The mothers were administered a series of questionnaires and participated in a 90 minutes focus group session to further probe them about their parenting issues, challenges and goals upon release as well as their family and social support and their re-entry preparation. Our rationale for employing a multi method approach is based primarily on the recent consensus among social scientists stating that when the goal of the phenomenon under study is to yield direction for designing prevention and intervention programs, a multi method approach maybe more effective than employing a qualitative or quantitative approach alone [15]. Furthermore, we felt that this type of design might be better suited to address our basic research questions for the study and to assist us in resolving discrepancies in the questionnaire data should any arise. The research was conducted at the facility and the mothers were offered a gift card for their participation in the research.

Measures

Demographic questionnaire (DQ)
Is a 30 item investigator created questionnaire designed to obtain information on marital status, educational information, mental health and physical health, incarceration history, personal physical abuse or sexual abuse, information on children, treatment during incarceration, and involvement in parenting programs while incarcerated.
Center for epidemiological studies depression scale (CES-D)
The CES-D is a 20 item short self-report scale designed to assess how frequently a person has experienced symptoms of depression during the past week. Respondents are requested to respond to such questions as “my sleep is restless”, “I felt lonely”, on a three point Likert type scale with 0 indicating rarely and 3 indicating all of the time. Total scores are tabulated with scores of 16 or higher suggesting depression. Scores range from 1-53.
Parenting stress scale (PSS)
Is an 18 item scale which assesses stress associated with different aspects of parenting. Respondents are requested to respond to such items as” I am happy in my role as a parent” on a five point Likert type scale with 1 indicating that they strongly disagree with the item and 5 indicting they strongly agree. Scores range from 18-90, with high scores suggesting higher level of parental stress.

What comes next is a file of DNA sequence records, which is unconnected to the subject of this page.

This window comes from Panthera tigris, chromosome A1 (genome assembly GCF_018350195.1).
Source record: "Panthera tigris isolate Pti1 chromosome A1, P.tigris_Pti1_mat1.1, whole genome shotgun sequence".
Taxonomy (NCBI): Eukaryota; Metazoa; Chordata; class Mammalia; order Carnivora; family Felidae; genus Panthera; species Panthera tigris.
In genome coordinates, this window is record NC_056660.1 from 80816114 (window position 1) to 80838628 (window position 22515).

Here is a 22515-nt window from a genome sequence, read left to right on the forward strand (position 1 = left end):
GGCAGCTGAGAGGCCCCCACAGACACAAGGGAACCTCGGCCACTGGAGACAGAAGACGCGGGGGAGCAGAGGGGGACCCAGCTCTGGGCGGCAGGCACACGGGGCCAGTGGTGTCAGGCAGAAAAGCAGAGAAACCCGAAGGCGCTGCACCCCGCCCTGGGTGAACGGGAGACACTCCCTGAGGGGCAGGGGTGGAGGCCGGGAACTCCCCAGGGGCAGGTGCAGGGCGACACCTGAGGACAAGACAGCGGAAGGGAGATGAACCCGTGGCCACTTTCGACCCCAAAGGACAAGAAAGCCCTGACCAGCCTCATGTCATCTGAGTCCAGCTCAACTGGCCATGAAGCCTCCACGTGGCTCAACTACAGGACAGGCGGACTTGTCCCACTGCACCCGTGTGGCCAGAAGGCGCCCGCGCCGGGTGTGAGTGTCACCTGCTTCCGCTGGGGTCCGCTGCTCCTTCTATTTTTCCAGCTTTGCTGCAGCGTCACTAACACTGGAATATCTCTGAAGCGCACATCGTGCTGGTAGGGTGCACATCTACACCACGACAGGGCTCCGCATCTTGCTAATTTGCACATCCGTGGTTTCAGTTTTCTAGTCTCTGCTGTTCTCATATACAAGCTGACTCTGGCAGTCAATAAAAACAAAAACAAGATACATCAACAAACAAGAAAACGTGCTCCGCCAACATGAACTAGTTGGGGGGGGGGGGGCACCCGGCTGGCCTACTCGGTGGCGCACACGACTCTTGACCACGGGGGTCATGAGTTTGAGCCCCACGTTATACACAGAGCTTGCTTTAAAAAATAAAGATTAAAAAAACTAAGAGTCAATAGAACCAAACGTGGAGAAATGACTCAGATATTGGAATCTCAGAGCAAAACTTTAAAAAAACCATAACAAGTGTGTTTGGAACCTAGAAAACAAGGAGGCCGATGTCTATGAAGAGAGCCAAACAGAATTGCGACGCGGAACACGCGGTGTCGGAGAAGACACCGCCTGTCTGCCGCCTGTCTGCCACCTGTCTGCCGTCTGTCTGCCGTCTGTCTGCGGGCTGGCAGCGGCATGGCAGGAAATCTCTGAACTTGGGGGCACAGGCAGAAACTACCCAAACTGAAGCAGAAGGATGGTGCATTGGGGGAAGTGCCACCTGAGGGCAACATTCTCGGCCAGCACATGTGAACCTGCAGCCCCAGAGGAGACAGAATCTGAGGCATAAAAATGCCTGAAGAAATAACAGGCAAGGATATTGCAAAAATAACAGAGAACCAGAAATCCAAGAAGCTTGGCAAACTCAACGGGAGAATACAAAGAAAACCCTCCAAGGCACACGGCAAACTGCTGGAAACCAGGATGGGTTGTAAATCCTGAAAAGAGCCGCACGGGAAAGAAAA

Parental relationship questionnaire (PRS)
Is an 11 self-report scale that examines from the parents’ perspective the parent child relationship in the following domains: attachment, communication, discipline practice, involvement, parenting confidence, satisfaction with child’s school and relationship frustration? Respondents are asked to respond to such questions as “my child enjoys spending time with me”, on a four point Likert type scale with 0 indicting that the statement never describes their beliefs about their relationship with their child or with 3 indicating that the statement almost always describes their beliefs about their experiences with their child. Scores below 40 indicate problems in this area.
Family resource scale (FRS)
Is a 30 item scale that assesses the adequacy of a family’s tangible and intangible resources? Respondents are asked to indicate on a five point Likert type scale with 1 indicating not at all adequate, and 5 almost always adequate to such items as “to what extent are the following resources adequate for you and your family : Food for two meals a day, Dependable transportation. “Scores fall between 0 and 150 with higher scores suggesting more family resources.
Personal resource questionnaire (PQ85)
Is a 35 item scale which assesses perceived social support. Respondents are required to answer such questions as “there is someone I feel close to who makes me feel secure “, on a seven point Likert type scale, with 1 indicating that they strongly agree with the item and 7 indicating that they strongly disagree with the item. Scores range from 25-175 with higher scores suggesting greater levels of social support.